Preprints
https://doi.org/10.5194/bg-2021-94
https://doi.org/10.5194/bg-2021-94

  27 Apr 2021

27 Apr 2021

Review status: this preprint is currently under review for the journal BG.

Phosphorus cycling in the upper waters of the Mediterranean Sea (Peacetime cruise): relative contribution of external and internal sources

Elvira Pulido-Villena1, Karine Desboeufs2, Kahina Djaoudi1,a, France Van Wambeke1, Stéphanie Barrillon1, Andrea Doglioli1, Anne Petrenko1, Vincent Taillandier3, Franck Fu1,b, Tiphanie Gaillard1, Sophie Guasco1, Sandra Nunige1, Sylvain Triquet2, and Cécile Guieu3 Elvira Pulido-Villena et al.
  • 1Aix-Marseille Université, CNRS/INSU, Université de Toulon, IRD, Mediterranean Institute of Oceanography (MIO) UM 110, 13288, Marseille, France
  • 2LISA , Université de Paris, Univ. Paris-Est Créteil, CNRS, UMR7583, Créteil, France
  • 3CNRS, Sorbonne Université, Laboratoire d’Océanographie de Villefranche (LOV), UMR7093, 06230 Villefranche-sur-Mer, France
  • anow at: University of Arizona, department of Molecular and Cellular Biology, 1007 E Lowell Street Life Science South, room 315 Tucson, AZ 85721, USA
  • bnow at: The W. M. Keck Science Department of Claremont McKenna, Scripps, and Pitzer Colleges, Claremont, CA 91711, USA

Abstract. The study of phosphorus cycling in P-depleted oceanic regions, such as the Mediterranean Sea, has long suffered from methodological limitations leading to a simplistic view of a homogeneous surface phosphate pool with concentrations theoretically set to zero above the phosphacline. During the PEACETIME (Process studies at the air-sea interface after dust deposition in the Mediterranean Sea) cruise, carried out from 10 May to 11 June 2017, we conducted collocated measurements of phosphate pools at the nanomolar level, alkaline phosphatase activities and atmospheric deposition of phosphorus, across a longitudinal gradient from the west to central Mediterranean Sea. In the phosphate depleted layer (PDL), between the surface and the phosphacline, nanomolar phosphate was low and showed little variability across the transect spanning from 6 ± 1 nmol L−1 in the Ionian basin to 15 ± 4 nmol L−1 in the westernmost station. The low variability in phosphate concentration contrasted with that of alkaline phosphatase activity which varied over one order of magnitude across the transect. Nanomolar phosphate data revealed density gradients of phosphate concentration inside the PDL ranging between 10.6 ± 2.2 µmol kg−1 in the westernmost station to values close to zero towards the east. Using the density gradients, we estimated diapycnal fluxes of phosphate to the PDL and compared them to atmospheric deposition, another external source of phosphate to the PDL. Phosphate supply to the PDL from dry deposition and diapycnal fluxes was comparable in the western part of the transect. The contribution of atmospheric deposition to external P supply increased under the occurrence of rain and Saharan dust. This result contrasts with the longtime idea that, under stratification conditions, the upper waters of the Mediterranean Sea receive new P mainly exclusively from the atmosphere. Although this finding must be taken cautiously given the uncertainties in the estimation of diapycnal fluxes, it opens exciting questions on the biogeochemical response of the Mediterranean Sea, and more generally of marine oligotrophic regions, to expected changes in atmospheric inputs and stratification regimes. Taken together, external sources of phosphate to the PDL contributed little to total phosphate requirements which were mainly sustained by in situ hydrolysis of DOP. The results obtained in this study show a highly dynamic phosphorus pool in the upper layer of the euphotic zone, above the phosphacline, and highlight the convenience of combining highly sensitive measurements and high-resolution sampling to precisely depict the shape of phosphate profiles in the euphotic zone with still unexplored consequences on P fluxes supplying this crucial layer for biogeochemical cycles.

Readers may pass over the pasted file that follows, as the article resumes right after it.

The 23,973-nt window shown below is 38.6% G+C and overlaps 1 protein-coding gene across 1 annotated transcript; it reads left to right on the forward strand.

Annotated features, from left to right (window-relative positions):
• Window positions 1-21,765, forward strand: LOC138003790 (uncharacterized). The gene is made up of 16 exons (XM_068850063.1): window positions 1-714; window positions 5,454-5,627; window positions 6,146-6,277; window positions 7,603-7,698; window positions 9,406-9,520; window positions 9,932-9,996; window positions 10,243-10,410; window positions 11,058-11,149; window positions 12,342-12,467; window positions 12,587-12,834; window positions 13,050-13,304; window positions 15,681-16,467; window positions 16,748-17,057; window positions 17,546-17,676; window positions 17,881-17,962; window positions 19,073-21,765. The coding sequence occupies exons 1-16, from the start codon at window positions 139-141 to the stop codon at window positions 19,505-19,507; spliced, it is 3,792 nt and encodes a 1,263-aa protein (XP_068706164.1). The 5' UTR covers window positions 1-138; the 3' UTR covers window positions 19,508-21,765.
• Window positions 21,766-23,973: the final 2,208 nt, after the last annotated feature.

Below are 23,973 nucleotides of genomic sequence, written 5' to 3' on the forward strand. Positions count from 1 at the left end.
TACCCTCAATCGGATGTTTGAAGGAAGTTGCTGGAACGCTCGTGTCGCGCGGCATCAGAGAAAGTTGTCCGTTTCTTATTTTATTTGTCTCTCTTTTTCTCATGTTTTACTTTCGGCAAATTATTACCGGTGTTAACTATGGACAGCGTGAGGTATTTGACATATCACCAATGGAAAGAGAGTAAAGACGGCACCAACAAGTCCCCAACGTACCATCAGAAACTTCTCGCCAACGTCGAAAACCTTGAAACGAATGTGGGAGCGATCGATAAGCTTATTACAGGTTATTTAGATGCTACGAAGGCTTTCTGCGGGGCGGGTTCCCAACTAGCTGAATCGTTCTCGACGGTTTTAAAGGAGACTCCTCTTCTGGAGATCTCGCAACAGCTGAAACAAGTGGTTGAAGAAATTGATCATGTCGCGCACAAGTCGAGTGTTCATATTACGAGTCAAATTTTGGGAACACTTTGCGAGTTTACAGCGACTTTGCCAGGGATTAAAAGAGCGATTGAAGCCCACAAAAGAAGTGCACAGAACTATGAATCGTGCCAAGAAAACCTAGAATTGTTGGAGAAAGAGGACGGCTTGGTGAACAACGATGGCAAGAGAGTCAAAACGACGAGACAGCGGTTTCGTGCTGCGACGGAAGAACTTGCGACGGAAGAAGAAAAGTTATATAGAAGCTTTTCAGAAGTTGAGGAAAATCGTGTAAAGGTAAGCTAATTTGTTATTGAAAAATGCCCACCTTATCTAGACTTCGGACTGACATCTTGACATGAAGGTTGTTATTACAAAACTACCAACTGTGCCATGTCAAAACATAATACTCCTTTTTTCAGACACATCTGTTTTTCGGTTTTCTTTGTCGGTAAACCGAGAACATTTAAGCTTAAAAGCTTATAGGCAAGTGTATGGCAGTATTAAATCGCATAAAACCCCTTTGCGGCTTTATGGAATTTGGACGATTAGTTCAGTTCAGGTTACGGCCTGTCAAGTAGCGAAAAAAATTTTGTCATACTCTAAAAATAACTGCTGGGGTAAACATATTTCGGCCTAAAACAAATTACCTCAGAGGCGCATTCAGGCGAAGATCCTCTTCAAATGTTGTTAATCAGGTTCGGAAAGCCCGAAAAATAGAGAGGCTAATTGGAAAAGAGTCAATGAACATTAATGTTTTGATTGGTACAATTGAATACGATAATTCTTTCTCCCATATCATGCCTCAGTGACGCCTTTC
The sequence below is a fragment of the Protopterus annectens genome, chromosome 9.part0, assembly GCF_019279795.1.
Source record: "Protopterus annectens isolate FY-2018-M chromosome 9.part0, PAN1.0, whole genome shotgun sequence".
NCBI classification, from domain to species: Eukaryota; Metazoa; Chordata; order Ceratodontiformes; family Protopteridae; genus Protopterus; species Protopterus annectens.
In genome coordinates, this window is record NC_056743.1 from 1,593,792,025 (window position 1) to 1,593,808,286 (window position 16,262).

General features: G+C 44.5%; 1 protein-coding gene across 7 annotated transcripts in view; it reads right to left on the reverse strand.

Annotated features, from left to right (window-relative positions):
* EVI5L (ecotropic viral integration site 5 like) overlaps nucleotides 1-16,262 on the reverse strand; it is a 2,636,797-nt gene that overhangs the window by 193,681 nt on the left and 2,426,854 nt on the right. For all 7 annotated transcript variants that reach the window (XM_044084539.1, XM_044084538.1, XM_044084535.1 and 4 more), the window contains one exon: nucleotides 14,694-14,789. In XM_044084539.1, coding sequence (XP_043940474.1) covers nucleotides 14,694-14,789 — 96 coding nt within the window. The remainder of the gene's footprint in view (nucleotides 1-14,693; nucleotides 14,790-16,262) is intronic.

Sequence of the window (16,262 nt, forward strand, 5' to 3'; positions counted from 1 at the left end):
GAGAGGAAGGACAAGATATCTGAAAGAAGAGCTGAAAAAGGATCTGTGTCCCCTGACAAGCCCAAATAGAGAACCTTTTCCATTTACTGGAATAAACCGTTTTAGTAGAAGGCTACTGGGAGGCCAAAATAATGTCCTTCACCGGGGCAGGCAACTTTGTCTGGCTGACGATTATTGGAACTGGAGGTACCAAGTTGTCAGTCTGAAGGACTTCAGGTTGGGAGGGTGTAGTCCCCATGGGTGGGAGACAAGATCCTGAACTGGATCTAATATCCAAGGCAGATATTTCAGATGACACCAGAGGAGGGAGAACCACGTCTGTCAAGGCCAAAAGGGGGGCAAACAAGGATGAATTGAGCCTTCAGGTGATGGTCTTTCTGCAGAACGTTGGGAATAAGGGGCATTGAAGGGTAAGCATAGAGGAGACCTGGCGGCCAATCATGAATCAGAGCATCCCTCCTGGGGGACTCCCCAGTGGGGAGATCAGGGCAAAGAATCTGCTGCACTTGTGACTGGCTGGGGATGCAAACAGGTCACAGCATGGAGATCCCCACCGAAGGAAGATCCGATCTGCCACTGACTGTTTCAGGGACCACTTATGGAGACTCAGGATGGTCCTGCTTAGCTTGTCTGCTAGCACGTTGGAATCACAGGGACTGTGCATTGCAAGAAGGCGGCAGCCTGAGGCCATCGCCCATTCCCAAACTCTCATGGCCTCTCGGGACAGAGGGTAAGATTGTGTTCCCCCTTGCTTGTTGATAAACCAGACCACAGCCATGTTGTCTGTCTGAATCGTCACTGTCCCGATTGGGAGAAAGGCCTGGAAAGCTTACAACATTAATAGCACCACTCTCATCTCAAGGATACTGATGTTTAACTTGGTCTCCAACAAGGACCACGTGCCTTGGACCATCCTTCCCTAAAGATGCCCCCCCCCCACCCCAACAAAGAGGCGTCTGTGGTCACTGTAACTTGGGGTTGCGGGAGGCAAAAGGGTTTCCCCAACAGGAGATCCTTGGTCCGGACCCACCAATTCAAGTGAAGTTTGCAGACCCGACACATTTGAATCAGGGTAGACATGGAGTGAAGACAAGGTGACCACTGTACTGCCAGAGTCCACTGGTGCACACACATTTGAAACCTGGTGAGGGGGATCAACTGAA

Elvira Pulido-Villena et al.

Status: open (until 08 Jun 2021)

Comment types: AC – author | RC – referee | CC – community | EC – editor | CEC – chief editor | : Report abuse

Elvira Pulido-Villena et al.

Elvira Pulido-Villena et al.

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Short summary
High sensitive phosphate measurements in the Mediterranean Sea allowed detecting vertical gradients of phosphate concentration above the phosphacline. Estimated phosphate fluxes from below were comparable to atmospheric deposition except under the influence of rain and Saharan dust. Taken together, external sources of phosphate contributed little to total phosphate requirements which were mainly sustained by enzymatic hydrolysis of the organic phosphorus pool.
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